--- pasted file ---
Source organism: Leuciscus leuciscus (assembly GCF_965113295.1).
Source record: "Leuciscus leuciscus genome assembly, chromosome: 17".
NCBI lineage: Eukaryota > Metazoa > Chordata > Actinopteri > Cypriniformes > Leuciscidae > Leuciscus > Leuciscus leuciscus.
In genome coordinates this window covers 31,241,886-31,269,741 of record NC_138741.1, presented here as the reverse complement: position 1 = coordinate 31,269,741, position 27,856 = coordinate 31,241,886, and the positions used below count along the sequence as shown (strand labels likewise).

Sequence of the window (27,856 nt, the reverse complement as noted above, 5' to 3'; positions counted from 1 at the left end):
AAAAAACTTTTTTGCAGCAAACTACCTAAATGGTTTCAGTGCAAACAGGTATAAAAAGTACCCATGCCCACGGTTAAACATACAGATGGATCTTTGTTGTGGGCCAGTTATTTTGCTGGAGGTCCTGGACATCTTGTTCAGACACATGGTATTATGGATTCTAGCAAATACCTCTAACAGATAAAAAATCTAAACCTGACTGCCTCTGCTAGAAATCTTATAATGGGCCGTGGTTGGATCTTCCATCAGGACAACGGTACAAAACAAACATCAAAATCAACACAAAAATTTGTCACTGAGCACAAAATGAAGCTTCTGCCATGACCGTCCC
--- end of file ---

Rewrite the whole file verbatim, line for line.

Source organism: Leuciscus leuciscus (assembly GCF_965113295.1).
Source record: "Leuciscus leuciscus genome assembly, chromosome: 17".
NCBI lineage: Eukaryota > Metazoa > Chordata > Actinopteri > Cypriniformes > Leuciscidae > Leuciscus > Leuciscus leuciscus.
In genome coordinates this window covers 31,241,886-31,269,741 of record NC_138741.1, presented here as the reverse complement: position 1 = coordinate 31,269,741, position 27,856 = coordinate 31,241,886, and the positions used below count along the sequence as shown (strand labels likewise).

Sequence of the window (27,856 nt, the reverse complement as noted above, 5' to 3'; positions counted from 1 at the left end):
AAAAAACTTTTTTGCAGCAAACTACCTAAATGGTTTCAGTGCAAACAGGTATAAAAAGTACCCATGCCCACGGTTAAACATACAGATGGATCTTTGTTGTGGGCCAGTTATTTTGCTGGAGGTCCTGGACATCTTGTTCAGACACATGGTATTATGGATTCTAGCAAATACCTCTAACAGATAAAAAATCTAAACCTGACTGCCTCTGCTAGAAATCTTATAATGGGCCGTGGTTGGATCTTCCATCAGGACAACGGTACAAAACAAACATCAAAATCAACACAAAAATTTGTCACTGAGCACAAAATGAAGCTTCTGCCATGACCGTCCC